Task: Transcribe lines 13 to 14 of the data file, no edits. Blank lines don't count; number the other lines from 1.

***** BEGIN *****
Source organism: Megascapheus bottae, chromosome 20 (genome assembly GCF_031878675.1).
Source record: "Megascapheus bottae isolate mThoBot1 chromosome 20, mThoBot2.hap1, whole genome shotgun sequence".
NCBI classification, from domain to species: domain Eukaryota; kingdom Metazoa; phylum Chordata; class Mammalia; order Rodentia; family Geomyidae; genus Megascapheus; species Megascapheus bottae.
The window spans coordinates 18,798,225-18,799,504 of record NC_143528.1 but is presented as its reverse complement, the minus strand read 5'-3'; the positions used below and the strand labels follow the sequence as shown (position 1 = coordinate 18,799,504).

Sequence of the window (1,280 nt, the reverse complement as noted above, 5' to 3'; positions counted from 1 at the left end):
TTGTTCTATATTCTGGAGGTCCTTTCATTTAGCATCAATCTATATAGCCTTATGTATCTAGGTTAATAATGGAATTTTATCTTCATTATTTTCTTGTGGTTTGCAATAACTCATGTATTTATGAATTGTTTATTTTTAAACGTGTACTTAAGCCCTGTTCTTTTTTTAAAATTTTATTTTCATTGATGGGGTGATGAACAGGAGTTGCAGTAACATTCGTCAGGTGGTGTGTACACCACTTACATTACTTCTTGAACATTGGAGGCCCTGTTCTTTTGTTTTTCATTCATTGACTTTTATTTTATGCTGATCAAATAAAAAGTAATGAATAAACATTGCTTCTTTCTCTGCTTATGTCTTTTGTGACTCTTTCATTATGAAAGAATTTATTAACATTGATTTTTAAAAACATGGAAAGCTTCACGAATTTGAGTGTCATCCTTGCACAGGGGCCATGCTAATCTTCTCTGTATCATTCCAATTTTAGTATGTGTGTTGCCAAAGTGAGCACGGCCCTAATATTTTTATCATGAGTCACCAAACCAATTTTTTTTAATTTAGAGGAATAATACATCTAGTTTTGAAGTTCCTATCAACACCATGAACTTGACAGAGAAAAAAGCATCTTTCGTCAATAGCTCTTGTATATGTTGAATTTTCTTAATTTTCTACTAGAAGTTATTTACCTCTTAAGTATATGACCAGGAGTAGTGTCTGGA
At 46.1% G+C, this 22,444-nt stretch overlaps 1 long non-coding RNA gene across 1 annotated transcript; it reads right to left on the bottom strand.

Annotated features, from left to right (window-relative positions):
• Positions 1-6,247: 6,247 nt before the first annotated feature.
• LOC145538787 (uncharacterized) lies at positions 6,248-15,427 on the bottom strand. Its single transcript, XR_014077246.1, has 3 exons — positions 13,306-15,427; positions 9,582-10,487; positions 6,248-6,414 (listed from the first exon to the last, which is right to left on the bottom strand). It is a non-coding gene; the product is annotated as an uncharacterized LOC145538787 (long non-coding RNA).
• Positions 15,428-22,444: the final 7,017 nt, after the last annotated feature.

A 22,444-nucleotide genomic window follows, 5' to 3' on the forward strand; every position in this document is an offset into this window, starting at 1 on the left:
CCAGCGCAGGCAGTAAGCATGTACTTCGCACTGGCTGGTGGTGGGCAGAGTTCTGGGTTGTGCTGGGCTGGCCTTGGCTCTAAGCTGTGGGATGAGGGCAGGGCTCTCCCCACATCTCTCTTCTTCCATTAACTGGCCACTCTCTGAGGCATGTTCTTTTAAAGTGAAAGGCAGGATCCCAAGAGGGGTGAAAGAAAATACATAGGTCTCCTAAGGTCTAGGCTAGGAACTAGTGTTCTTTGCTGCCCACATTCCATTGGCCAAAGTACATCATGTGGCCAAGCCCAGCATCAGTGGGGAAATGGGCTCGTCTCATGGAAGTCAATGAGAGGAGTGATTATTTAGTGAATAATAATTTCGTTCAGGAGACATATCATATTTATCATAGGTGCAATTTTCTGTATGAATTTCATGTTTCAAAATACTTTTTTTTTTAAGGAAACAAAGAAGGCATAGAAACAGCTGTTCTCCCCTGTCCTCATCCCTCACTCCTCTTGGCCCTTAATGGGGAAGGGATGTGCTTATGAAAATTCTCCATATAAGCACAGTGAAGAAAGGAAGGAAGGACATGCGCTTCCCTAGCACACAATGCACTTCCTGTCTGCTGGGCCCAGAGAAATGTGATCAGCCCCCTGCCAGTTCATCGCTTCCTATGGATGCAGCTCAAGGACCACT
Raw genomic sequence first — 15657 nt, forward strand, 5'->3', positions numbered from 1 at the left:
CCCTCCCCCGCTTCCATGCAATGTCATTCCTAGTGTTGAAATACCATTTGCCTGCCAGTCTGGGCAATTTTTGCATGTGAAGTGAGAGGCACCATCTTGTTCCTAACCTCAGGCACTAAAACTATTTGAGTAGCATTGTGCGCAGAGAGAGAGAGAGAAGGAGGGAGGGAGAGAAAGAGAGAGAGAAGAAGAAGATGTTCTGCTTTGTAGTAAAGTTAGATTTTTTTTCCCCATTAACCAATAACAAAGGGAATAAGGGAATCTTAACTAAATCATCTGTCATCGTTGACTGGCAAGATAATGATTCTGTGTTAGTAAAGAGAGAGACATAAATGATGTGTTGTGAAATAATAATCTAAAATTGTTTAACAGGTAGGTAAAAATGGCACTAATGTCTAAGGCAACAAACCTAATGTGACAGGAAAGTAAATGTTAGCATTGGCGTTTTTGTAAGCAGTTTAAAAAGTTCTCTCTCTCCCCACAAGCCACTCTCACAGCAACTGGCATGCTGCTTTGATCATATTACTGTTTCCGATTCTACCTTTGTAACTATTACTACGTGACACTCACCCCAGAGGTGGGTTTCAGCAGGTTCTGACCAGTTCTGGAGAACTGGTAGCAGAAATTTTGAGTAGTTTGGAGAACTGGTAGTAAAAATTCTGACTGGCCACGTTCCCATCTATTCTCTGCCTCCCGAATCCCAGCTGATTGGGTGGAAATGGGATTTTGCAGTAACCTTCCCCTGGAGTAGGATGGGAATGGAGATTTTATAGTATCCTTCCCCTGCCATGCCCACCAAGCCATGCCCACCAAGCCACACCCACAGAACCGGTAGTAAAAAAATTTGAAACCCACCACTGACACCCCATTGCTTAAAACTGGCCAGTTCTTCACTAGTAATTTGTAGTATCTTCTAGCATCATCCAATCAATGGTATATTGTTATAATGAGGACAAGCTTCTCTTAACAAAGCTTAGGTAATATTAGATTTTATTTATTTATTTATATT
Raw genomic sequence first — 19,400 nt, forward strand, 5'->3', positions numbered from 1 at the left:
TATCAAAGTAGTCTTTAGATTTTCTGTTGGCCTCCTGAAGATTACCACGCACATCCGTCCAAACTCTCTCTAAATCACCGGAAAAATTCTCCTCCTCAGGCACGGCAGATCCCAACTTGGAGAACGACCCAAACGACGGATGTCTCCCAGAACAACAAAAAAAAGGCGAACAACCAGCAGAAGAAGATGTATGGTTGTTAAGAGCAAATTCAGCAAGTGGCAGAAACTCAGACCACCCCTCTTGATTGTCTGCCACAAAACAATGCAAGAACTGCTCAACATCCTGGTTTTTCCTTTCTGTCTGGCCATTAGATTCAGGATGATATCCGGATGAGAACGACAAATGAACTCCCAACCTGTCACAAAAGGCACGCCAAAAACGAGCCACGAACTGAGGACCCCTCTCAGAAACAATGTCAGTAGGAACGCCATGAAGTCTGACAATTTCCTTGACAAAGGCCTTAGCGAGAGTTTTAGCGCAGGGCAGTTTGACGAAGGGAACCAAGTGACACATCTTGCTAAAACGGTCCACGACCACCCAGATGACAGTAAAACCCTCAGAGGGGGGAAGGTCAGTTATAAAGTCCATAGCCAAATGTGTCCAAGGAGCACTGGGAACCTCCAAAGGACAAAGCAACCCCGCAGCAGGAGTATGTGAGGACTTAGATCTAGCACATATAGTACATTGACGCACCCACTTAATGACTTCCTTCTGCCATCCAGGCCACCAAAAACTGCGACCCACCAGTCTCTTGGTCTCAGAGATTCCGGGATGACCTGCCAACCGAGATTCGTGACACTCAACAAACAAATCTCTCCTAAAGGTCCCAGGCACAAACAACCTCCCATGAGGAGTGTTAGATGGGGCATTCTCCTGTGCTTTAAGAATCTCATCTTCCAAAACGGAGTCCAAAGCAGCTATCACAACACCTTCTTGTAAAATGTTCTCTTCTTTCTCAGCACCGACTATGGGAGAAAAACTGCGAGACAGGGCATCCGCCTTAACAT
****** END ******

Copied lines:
CCAGCGCAGGCAGTAAGCATGTACTTCGCACTGGCTGGTGGTGGGCAGAGTTCTGGGTTGTGCTGGGCTGGCCTTGGCTCTAAGCTGTGGGATGAGGGCAGGGCTCTCCCCACATCTCTCTTCTTCCATTAACTGGCCACTCTCTGAGGCATGTTCTTTTAAAGTGAAAGGCAGGATCCCAAGAGGGGTGAAAGAAAATACATAGGTCTCCTAAGGTCTAGGCTAGGAACTAGTGTTCTTTGCTGCCCACATTCCATTGGCCAAAGTACATCATGTGGCCAAGCCCAGCATCAGTGGGGAAATGGGCTCGTCTCATGGAAGTCAATGAGAGGAGTGATTATTTAGTGAATAATAATTTCGTTCAGGAGACATATCATATTTATCATAGGTGCAATTTTCTGTATGAATTTCATGTTTCAAAATACTTTTTTTTTTAAGGAAACAAAGAAGGCATAGAAACAGCTGTTCTCCCCTGTCCTCATCCCTCACTCCTCTTGGCCCTTAATGGGGAAGGGATGTGCTTATGAAAATTCTCCATATAAGCACAGTGAAGAAAGGAAGGAAGGACATGCGCTTCCCTAGCACACAATGCACTTCCTGTCTGCTGGGCCCAGAGAAATGTGATCAGCCCCCTGCCAGTTCATCGCTTCCTATGGATGCAGCTCAAGGACCACT
Raw genomic sequence first — 15657 nt, forward strand, 5'->3', positions numbered from 1 at the left: